Worry is rooted in fear.  And fear is a terrible emotion to be making decisions based off.  Not to mention all the negative health effects worry and fear can bestow upon you.  So how do you deal with this?

Glad you asked.  This is a great piece of advice from William H. Carrier, the engineer who launched the air conditioning industry and headed the Carrier Corporation, explaining the steps he took to deal with, and overcome, his own worries.  These are the steps:

Step 1: Ask yourself, “What’s the worst that can possibly happen if I can’t solve my problem?”

Step 2: Prepare yourself mentally to accept the worst – if necessary.

Step 3: Calmly try to improve upon the worst possible case – which you have already mentally agreed to accept.

Pick one thing that you are worried about.  Anything.  Life.  Love.  Work.  Family.  Kids.  Money.  Success.  And then ask those three questions in the context of that issue.

This may seem a little hokey but it works.  It’s not going to instantly solve everything that you worry about, but if you do this enough times you begin to realize that the things you’re worrying about are not as overwhelming as you’re making them out to be.  You have the capacity to overcome any obstacles.  It really just boils down to asking yourself the right questions and putting yourself in the right frame of mind to let go of undue stress, which frees up a lot of energy to improve your disposition.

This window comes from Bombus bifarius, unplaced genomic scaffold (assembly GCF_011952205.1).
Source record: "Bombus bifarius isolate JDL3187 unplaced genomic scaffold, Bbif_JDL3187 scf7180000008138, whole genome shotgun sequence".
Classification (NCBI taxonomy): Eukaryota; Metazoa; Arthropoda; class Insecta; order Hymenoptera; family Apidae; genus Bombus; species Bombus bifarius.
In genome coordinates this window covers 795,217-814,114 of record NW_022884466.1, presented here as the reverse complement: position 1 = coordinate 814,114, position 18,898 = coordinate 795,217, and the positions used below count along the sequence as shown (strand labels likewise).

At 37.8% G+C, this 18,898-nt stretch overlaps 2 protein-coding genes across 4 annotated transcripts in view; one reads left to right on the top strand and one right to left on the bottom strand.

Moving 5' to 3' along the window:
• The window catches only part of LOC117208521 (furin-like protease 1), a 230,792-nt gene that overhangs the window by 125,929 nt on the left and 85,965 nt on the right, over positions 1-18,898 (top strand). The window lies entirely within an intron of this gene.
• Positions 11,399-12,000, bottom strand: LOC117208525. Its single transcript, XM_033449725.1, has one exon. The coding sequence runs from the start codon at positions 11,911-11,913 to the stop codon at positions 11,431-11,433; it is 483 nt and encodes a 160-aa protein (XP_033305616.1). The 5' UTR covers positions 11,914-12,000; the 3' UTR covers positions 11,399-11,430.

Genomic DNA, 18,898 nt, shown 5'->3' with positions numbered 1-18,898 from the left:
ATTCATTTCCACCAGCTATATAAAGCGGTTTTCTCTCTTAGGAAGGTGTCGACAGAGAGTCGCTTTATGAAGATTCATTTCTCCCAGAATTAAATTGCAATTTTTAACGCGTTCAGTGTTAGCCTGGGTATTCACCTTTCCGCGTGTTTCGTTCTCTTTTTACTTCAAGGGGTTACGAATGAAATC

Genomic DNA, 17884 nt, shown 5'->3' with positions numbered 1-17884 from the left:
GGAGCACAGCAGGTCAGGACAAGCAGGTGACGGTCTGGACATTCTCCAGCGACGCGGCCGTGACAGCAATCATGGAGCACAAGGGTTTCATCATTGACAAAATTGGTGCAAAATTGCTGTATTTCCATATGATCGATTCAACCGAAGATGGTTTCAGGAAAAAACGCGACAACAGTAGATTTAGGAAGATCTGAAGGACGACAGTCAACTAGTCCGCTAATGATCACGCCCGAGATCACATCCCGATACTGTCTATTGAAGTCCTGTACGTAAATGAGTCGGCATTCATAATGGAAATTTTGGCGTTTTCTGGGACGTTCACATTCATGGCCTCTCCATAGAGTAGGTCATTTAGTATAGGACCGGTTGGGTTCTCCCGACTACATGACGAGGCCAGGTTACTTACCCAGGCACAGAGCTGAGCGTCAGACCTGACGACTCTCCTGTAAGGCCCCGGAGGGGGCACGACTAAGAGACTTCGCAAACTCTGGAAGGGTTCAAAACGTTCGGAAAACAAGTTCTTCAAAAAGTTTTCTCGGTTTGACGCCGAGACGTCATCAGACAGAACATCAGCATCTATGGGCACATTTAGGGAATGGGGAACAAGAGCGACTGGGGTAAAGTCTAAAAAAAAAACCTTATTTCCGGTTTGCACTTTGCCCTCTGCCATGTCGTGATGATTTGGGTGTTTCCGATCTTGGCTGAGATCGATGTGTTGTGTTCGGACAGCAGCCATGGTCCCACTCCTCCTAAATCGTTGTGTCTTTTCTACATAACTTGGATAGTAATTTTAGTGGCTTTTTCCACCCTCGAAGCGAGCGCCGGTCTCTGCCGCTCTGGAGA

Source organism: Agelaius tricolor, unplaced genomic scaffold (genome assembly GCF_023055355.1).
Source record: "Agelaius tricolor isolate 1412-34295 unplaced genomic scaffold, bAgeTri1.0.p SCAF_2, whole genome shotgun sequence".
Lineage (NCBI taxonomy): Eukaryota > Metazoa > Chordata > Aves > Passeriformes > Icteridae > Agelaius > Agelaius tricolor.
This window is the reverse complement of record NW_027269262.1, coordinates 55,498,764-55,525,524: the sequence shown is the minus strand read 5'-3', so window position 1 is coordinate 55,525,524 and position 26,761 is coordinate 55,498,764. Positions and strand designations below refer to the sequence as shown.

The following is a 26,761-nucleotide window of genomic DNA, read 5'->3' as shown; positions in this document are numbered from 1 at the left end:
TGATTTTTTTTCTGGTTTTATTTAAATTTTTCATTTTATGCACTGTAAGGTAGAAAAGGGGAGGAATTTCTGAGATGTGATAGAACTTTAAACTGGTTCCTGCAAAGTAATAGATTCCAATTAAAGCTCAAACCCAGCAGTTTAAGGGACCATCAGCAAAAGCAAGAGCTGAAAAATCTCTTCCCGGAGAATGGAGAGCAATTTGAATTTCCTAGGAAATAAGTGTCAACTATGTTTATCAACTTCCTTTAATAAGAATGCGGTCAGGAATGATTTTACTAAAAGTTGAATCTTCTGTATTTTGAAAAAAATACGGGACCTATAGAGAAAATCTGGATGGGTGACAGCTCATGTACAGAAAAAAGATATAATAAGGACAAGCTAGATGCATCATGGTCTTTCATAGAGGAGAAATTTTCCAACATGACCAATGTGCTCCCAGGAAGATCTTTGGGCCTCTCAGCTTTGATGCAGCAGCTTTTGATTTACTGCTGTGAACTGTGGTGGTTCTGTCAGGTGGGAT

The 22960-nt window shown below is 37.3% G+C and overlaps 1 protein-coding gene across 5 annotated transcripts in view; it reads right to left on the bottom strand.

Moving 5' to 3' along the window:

So next time you’re worried about something ask yourself these three questions so you can put yourself on track to a long, worry-free life.

Happy Wednesday!

(Chad)

* Hat tip to Dale Carnegie and How to Stop Worrying and Start Living

You Should Be Doing This, But You’re Probably Not

“Let’s say that when I turned sixteen, a genie had appeared to me.  And that genie said, ‘Warren, I’m going to give you the car of your choice.  It’ll be here tomorrow morning with a big bow tied on it.  Brand-new.  And it’s all yours.’

Having heard all the genie stories, I would say, ‘What’s the catch?’  And the genie would answer, ‘There’s only one catch.  This is the last car you’re ever going to get in your life.  So it has to last a lifetime.’

If that had happened, I would have picked out that car.  But, can you imagine, knowing it had to last a lifetime, what I would do with it?  I would read the manual about five times.  I would always keep it garaged.  If there was the least little dent or scratch, I’d have it fixed right away because I wouldn’t want it rusting.  I would baby that car, because it would have to last a lifetime.

That’s exactly the position you are in concerning your mind and body.  You only get one mind and one body.  And it’s got to last a lifetime.  Now, it’s very easy to let them ride for many years.  But if you don’t take care of that mind and that body, they’ll be a wreck forty years later, just like the car would be.

It’s what you do right now, today, that determines how your mind and body will operate ten, twenty, and thirty years from now.”

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These investments are the most important ones you will ever make, so choose them wisely!  If you don’t know where to begin, start simple, invest in one of these BOOKS and do something active that allows your body to do what it was designed to do, move!

Happy Wednesday!

(Chad)

* Hat tip to The Snowball: Warren Buffett and The Business of Life